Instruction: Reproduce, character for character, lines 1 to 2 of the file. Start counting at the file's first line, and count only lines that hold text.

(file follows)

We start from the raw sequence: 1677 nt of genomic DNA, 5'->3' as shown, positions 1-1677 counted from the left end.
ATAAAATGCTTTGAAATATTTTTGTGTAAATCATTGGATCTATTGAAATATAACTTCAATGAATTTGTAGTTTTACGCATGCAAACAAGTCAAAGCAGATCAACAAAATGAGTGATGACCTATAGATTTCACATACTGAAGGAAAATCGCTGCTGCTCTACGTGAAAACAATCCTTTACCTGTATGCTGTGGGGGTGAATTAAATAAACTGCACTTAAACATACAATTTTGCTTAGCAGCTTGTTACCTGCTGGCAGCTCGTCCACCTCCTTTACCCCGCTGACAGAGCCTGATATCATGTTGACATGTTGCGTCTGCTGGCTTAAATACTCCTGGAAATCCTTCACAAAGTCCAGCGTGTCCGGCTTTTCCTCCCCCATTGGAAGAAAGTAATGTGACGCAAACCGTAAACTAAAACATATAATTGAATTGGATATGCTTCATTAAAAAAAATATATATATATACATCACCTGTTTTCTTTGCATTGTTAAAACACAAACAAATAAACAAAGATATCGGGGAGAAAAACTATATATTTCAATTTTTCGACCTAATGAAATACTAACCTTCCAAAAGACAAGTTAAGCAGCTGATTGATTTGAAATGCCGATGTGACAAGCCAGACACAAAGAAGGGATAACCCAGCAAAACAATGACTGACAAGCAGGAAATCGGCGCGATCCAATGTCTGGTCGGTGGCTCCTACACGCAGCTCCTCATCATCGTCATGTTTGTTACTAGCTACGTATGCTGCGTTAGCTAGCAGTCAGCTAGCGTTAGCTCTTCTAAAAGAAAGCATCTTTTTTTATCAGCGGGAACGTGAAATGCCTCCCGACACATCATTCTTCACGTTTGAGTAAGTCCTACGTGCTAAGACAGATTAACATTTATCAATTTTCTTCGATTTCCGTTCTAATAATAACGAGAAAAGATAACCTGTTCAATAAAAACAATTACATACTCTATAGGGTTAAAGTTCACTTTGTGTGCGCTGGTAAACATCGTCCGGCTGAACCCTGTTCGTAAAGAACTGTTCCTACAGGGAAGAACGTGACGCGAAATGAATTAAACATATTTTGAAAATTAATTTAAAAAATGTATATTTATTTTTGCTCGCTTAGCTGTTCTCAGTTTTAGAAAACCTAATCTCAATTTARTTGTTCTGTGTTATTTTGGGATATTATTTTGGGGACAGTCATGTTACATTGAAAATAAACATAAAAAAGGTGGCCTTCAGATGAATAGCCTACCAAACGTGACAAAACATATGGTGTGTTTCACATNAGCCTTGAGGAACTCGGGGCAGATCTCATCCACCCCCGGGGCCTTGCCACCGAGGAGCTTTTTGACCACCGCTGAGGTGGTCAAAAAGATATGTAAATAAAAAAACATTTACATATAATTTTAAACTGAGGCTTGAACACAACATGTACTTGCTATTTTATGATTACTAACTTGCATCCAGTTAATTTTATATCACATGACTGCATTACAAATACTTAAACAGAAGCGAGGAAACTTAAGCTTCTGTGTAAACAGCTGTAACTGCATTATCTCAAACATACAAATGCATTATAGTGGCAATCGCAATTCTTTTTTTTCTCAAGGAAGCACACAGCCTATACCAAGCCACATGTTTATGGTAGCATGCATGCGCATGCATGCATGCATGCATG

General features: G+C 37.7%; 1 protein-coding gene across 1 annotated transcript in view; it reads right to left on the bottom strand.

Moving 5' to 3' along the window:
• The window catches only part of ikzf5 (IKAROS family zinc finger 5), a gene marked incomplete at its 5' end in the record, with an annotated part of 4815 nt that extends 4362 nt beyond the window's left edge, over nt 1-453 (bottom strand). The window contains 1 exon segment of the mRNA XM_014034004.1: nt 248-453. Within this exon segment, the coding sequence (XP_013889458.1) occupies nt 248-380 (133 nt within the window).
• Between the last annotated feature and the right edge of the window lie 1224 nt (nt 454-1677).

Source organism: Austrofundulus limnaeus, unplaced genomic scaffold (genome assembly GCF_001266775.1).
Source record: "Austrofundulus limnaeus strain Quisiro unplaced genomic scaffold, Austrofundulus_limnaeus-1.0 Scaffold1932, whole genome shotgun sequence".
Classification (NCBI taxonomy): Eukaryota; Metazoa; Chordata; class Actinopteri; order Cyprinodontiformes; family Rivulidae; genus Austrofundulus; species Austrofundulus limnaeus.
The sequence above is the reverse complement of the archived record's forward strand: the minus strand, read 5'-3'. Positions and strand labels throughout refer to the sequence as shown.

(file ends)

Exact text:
We start from the raw sequence: 1677 nt of genomic DNA, 5'->3' as shown, positions 1-1677 counted from the left end.
ATAAAATGCTTTGAAATATTTTTGTGTAAATCATTGGATCTATTGAAATATAACTTCAATGAATTTGTAGTTTTACGCATGCAAACAAGTCAAAGCAGATCAACAAAATGAGTGATGACCTATAGATTTCACATACTGAAGGAAAATCGCTGCTGCTCTACGTGAAAACAATCCTTTACCTGTATGCTGTGGGGGTGAATTAAATAAACTGCACTTAAACATACAATTTTGCTTAGCAGCTTGTTACCTGCTGGCAGCTCGTCCACCTCCTTTACCCCGCTGACAGAGCCTGATATCATGTTGACATGTTGCGTCTGCTGGCTTAAATACTCCTGGAAATCCTTCACAAAGTCCAGCGTGTCCGGCTTTTCCTCCCCCATTGGAAGAAAGTAATGTGACGCAAACCGTAAACTAAAACATATAATTGAATTGGATATGCTTCATTAAAAAAAATATATATATATACATCACCTGTTTTCTTTGCATTGTTAAAACACAAACAAATAAACAAAGATATCGGGGAGAAAAACTATATATTTCAATTTTTCGACCTAATGAAATACTAACCTTCCAAAAGACAAGTTAAGCAGCTGATTGATTTGAAATGCCGATGTGACAAGCCAGACACAAAGAAGGGATAACCCAGCAAAACAATGACTGACAAGCAGGAAATCGGCGCGATCCAATGTCTGGTCGGTGGCTCCTACACGCAGCTCCTCATCATCGTCATGTTTGTTACTAGCTACGTATGCTGCGTTAGCTAGCAGTCAGCTAGCGTTAGCTCTTCTAAAAGAAAGCATCTTTTTTTATCAGCGGGAACGTGAAATGCCTCCCGACACATCATTCTTCACGTTTGAGTAAGTCCTACGTGCTAAGACAGATTAACATTTATCAATTTTCTTCGATTTCCGTTCTAATAATAACGAGAAAAGATAACCTGTTCAATAAAAACAATTACATACTCTATAGGGTTAAAGTTCACTTTGTGTGCGCTGGTAAACATCGTCCGGCTGAACCCTGTTCGTAAAGAACTGTTCCTACAGGGAAGAACGTGACGCGAAATGAATTAAACATATTTTGAAAATTAATTTAAAAAATGTATATTTATTTTTGCTCGCTTAGCTGTTCTCAGTTTTAGAAAACCTAATCTCAATTTARTTGTTCTGTGTTATTTTGGGATATTATTTTGGGGACAGTCATGTTACATTGAAAATAAACATAAAAAAGGTGGCCTTCAGATGAATAGCCTACCAAACGTGACAAAACATATGGTGTGTTTCACATNAGCCTTGAGGAACTCGGGGCAGATCTCATCCACCCCCGGGGCCTTGCCACCGAGGAGCTTTTTGACCACCGCTGAGGTGGTCAAAAAGATATGTAAATAAAAAAACATTTACATATAATTTTAAACTGAGGCTTGAACACAACATGTACTTGCTATTTTATGATTACTAACTTGCATCCAGTTAATTTTATATCACATGACTGCATTACAAATACTTAAACAGAAGCGAGGAAACTTAAGCTTCTGTGTAAACAGCTGTAACTGCATTATCTCAAACATACAAATGCATTATAGTGGCAATCGCAATTCTTTTTTTTCTCAAGGAAGCACACAGCCTATACCAAGCCACATGTTTATGGTAGCATGCATGCGCATGCATGCATGCATGCATG